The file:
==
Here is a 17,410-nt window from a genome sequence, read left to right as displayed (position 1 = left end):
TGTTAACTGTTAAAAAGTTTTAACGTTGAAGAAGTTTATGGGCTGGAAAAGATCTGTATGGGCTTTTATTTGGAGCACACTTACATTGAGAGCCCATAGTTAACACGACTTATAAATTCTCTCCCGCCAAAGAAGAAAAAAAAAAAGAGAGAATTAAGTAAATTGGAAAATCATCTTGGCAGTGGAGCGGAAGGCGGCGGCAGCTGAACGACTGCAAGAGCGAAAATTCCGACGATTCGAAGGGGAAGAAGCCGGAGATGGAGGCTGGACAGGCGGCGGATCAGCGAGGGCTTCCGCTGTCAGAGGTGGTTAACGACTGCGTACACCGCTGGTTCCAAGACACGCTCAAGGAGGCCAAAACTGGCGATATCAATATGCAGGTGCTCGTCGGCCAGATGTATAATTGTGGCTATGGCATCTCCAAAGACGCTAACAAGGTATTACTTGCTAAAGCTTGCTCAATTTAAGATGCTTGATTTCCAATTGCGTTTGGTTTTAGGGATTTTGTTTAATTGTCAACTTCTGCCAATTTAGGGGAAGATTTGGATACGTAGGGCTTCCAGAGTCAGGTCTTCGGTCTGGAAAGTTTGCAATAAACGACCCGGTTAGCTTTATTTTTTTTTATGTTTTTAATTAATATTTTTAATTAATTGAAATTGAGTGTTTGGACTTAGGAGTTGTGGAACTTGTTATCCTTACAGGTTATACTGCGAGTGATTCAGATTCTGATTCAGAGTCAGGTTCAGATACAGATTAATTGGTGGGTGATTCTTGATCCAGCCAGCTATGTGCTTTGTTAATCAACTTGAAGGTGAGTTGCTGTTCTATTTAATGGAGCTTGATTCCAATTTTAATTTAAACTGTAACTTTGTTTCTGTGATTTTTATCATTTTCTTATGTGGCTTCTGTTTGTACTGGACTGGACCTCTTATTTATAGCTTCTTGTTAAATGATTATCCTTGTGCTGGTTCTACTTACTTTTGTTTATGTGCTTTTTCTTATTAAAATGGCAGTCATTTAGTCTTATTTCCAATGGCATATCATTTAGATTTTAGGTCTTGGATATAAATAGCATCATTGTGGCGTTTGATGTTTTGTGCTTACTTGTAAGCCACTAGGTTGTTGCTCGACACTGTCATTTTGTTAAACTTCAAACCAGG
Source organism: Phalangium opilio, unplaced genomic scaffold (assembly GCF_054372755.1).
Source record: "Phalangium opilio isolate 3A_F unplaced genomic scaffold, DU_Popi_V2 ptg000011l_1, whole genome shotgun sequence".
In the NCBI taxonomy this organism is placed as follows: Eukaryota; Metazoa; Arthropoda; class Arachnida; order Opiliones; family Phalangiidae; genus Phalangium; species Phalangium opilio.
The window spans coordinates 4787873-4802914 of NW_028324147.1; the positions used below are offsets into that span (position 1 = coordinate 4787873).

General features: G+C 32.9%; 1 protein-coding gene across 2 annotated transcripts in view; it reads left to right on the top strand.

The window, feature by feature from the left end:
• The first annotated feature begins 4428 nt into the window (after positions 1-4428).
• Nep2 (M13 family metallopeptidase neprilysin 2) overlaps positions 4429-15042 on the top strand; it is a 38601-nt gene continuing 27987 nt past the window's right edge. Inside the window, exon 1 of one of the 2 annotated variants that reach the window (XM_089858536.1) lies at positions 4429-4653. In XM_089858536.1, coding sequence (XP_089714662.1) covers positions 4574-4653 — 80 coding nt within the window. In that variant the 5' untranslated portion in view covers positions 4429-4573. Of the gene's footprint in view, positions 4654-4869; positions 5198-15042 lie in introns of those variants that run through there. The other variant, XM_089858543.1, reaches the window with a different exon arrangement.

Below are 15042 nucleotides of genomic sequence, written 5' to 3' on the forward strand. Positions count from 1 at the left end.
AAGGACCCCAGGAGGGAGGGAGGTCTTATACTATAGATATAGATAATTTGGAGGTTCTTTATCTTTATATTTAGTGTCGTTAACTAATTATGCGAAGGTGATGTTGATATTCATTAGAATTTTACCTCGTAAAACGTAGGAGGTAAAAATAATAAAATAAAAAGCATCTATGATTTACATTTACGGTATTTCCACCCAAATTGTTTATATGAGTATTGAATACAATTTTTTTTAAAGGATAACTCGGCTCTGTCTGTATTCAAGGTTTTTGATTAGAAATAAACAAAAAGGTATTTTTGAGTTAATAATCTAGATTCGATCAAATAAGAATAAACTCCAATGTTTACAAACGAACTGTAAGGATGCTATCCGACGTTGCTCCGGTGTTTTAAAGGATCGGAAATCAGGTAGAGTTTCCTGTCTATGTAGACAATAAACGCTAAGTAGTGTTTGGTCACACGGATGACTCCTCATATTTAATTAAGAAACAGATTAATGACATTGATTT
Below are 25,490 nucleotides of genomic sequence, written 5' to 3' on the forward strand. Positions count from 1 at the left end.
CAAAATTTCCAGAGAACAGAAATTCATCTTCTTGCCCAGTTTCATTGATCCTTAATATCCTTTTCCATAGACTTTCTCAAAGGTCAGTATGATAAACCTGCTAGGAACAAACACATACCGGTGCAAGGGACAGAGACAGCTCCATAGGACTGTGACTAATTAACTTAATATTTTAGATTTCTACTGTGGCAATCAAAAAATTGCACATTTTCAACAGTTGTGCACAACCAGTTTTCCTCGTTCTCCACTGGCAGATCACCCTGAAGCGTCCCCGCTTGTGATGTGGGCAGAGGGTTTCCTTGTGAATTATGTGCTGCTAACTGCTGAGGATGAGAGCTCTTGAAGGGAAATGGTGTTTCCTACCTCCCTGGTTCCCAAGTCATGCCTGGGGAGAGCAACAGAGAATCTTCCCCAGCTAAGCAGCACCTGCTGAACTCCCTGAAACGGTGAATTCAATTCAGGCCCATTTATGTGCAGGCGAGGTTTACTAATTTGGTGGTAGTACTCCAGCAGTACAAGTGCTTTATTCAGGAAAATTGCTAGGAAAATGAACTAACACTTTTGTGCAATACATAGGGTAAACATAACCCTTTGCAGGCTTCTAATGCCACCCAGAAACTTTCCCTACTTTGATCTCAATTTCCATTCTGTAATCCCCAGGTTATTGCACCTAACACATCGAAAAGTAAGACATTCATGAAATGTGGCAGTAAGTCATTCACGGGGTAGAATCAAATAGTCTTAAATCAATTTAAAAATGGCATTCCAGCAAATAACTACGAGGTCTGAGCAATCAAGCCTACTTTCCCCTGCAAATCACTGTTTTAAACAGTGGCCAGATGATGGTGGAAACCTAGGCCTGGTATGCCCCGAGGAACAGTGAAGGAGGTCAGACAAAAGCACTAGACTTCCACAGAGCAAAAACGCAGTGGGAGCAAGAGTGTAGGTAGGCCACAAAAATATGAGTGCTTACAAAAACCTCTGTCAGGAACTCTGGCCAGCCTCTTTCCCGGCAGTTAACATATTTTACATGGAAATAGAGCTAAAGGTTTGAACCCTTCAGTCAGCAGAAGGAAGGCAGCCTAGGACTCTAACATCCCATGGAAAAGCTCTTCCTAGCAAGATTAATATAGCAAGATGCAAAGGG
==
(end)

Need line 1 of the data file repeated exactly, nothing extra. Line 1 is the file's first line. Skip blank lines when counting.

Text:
Here is a 17,410-nt window from a genome sequence, read left to right as displayed (position 1 = left end):